But How Do It Know? - The Basic Principles of Computers for Everyone
Format: PDF / Kindle (mobi) / ePub
Finally, this brand new book exposes the secrets of computers for everyone to see. Its humorous title begins with the punch line of a classic joke about someone who is baffled by technology. It was written by a 40-year computer veteran who wants to take the mystery out of computers and allow everyone to gain a true understanding of exactly what computers are, and also what they are not. Years of writing, diagramming, piloting and editing have culminated in one easy to read volume that contains all of the basic principles of computers written so that everyone can understand them. There used to be only two types of book that delved into the insides of computers. The simple ones point out the major parts and describe their functions in broad general terms. Computer Science textbooks eventually tell the whole story, but along the way, they include every detail that an engineer could conceivably ever need to know. Like Baby Bear's porridge, But How Do It Know? is just right, but it is much more than just a happy medium. For the first time, this book thoroughly demonstrates each of the basic principles that have been used in every computer ever built, while at the same time showing the integral role that codes play in everything that computers are able to do. It cuts through all of the electronics and mathematics, and gets right to practical matters. Here is a simple part, see what it does. Connect a few of these together and you get a new part that does another simple thing. After just a few iterations of connecting up simple parts - voilà! - it's a computer. And it is much simpler than anyone ever imagined. But How Do It Know? really explains how computers work. They are far simpler than anyone has ever permitted you to believe. It contains everything you need to know, and nothing you don't need to know. No technical background of any kind is required. The basic principles of computers have not changed one iota since they were invented in the mid 20th century. "Since the day I learned how computers work, it always felt like I knew a giant secret, but couldn't tell anyone," says the author. Now he's taken the time to explain it in such a manner that anyone can have that same moment of enlightenment and thereafter see computers in an entirely new light.
eight things it can do, and for some of those things it uses two bytes of input, for other things it only uses one byte of input. And in seven of those cases, it has one byte of output. This type of instruction will choose one of the ALU operations, and two registers. This is the most versatile instruction that the computer can do. It actually has 128 variations, since there are eight operations, and four registers, and you get to choose twice from the four registers. That is eight times four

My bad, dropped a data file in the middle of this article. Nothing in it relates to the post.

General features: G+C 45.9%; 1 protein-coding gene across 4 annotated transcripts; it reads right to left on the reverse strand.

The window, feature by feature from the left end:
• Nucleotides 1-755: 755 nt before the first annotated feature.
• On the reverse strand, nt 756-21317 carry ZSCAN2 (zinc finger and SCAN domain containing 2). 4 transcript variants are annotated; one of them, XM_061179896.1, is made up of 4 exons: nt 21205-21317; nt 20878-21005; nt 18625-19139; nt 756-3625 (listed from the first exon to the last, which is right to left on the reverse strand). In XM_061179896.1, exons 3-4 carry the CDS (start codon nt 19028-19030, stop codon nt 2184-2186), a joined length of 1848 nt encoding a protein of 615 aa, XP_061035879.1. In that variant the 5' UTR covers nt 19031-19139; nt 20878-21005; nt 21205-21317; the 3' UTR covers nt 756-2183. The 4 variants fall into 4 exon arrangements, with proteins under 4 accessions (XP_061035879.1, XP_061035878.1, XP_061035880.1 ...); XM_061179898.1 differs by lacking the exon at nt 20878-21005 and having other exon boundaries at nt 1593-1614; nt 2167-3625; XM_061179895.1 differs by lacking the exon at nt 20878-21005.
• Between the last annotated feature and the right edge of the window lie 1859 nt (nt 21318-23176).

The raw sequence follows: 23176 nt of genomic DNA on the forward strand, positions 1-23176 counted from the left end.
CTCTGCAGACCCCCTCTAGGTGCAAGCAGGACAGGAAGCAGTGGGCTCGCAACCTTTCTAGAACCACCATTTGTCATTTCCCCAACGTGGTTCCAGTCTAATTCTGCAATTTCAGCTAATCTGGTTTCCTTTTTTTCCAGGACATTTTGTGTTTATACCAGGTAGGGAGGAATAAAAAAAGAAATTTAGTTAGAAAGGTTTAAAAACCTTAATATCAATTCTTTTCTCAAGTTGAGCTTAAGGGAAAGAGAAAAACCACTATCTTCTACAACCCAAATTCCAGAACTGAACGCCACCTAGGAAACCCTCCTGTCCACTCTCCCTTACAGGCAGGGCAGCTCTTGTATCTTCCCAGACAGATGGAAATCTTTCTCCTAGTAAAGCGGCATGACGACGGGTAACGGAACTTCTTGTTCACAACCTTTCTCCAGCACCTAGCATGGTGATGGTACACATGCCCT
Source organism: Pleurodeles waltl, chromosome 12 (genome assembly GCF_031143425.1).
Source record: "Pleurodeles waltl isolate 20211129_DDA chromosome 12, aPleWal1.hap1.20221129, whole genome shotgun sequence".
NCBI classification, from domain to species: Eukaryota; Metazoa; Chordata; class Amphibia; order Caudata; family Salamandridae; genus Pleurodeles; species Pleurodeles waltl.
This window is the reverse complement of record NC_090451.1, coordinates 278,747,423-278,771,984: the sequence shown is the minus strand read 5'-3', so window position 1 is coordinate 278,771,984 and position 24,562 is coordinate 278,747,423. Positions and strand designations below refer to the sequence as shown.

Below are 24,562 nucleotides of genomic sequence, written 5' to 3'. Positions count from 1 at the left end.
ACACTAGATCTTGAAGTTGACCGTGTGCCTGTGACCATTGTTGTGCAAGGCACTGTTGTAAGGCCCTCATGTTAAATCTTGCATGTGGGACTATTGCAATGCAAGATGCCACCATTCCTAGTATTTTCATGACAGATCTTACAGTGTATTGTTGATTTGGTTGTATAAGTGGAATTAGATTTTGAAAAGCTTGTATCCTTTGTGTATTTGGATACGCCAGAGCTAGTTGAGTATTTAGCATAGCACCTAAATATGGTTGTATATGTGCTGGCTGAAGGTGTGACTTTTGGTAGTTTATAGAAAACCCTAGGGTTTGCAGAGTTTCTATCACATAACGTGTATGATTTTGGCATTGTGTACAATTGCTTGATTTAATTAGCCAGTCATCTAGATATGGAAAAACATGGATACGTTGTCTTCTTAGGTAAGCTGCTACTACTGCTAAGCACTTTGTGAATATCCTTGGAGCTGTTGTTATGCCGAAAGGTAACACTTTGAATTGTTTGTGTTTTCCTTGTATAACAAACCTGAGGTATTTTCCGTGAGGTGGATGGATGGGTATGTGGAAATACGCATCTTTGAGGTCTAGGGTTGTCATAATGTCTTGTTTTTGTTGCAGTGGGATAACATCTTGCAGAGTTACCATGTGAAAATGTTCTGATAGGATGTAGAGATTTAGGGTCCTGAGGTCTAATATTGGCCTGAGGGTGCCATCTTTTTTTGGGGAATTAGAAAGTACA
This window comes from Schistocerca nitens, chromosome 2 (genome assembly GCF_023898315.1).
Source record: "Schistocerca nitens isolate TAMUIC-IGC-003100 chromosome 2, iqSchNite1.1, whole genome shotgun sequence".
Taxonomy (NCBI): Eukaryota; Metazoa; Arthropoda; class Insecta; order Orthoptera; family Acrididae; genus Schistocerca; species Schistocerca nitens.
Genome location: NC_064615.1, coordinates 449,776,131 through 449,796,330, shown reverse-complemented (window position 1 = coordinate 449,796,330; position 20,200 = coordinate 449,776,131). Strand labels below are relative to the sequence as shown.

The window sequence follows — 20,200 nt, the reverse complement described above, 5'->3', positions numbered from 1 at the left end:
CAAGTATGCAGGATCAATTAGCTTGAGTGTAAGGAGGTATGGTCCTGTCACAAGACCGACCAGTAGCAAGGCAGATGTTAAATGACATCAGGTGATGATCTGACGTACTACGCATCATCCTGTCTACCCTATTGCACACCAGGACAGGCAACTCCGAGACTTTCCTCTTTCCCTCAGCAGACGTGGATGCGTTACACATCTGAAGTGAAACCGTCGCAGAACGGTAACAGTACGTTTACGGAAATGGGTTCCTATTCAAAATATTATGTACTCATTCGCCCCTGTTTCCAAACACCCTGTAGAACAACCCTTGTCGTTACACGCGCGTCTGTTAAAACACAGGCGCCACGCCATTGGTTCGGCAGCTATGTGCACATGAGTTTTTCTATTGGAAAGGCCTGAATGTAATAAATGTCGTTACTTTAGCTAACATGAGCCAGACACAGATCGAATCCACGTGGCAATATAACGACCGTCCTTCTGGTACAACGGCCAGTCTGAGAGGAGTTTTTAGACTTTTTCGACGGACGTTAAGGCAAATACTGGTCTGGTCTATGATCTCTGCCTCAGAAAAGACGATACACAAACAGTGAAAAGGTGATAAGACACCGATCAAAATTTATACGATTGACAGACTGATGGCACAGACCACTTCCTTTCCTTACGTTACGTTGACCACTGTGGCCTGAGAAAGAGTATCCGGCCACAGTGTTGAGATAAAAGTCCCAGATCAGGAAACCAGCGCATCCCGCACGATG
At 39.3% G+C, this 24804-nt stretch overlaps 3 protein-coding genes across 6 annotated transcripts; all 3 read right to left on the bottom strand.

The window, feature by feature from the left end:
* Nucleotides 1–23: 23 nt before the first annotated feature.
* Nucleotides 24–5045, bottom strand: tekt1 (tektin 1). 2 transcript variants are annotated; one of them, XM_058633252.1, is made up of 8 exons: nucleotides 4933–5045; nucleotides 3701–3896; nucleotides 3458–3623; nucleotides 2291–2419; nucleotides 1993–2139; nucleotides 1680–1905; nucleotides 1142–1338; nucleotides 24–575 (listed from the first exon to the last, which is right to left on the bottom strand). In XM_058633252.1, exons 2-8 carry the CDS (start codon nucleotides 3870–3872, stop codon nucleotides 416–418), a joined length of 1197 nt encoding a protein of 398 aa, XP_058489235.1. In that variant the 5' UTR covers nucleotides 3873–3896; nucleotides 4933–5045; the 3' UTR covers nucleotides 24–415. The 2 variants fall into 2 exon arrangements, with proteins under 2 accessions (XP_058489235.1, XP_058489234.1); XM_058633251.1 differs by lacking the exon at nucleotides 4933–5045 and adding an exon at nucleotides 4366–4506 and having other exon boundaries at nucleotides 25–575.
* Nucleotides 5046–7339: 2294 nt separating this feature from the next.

reader with the details. Reading a program like the one above is an entirely different skill than reading the diagrams and graphs we have seen so far in the book. I hope you were able to follow it, but no one is expected to become an expert at reading programs because of this book. Division also can be done by our computer. There are several ways it can be done, and we are not going to examine any of them in any detail. Just imagine the following simple method. Lets say you want to divide
they change between on and off when they are told to do so. Computer bits aren’t like the coin that has to physically flip over to change from one state to the other. Bits don’t change shape or location, they don’t look any different, they don’t move or rotate or get bigger or smaller. A computer bit is just a place, if there is no electricity in that place, then the bit is off. When electricity is present, then the bit is on. If you want to change a coin from showing heads to showing tails, you
direction, a one. Once a spot is magnetized, it stays that way unless the same spot gets magnetized the other way. Turning the power off has no effect on the magnetized spots. A disk, as its name implies, is a round thing, that spins around quickly. It is coated with a material that can be magnetized easily. Do you remember the telegraph? At the receiving end, there is a piece of metal with a wire wrapped around it. That piece of metal turns into a magnet when electricity moves through the wire.
code. Its purpose is to make it easier to write computer programs. In order to use this language, you write the program you want with ASCII characters, and save it into a file. Then you load a special program called a ‘compiler’ into RAM and jump to its first instruction. The compiler will read the ASCII file, translate each line into the Instruction Code that it represents, and write all of the Instruction Code bytes into a second file. The second file may then be loaded into RAM, and when the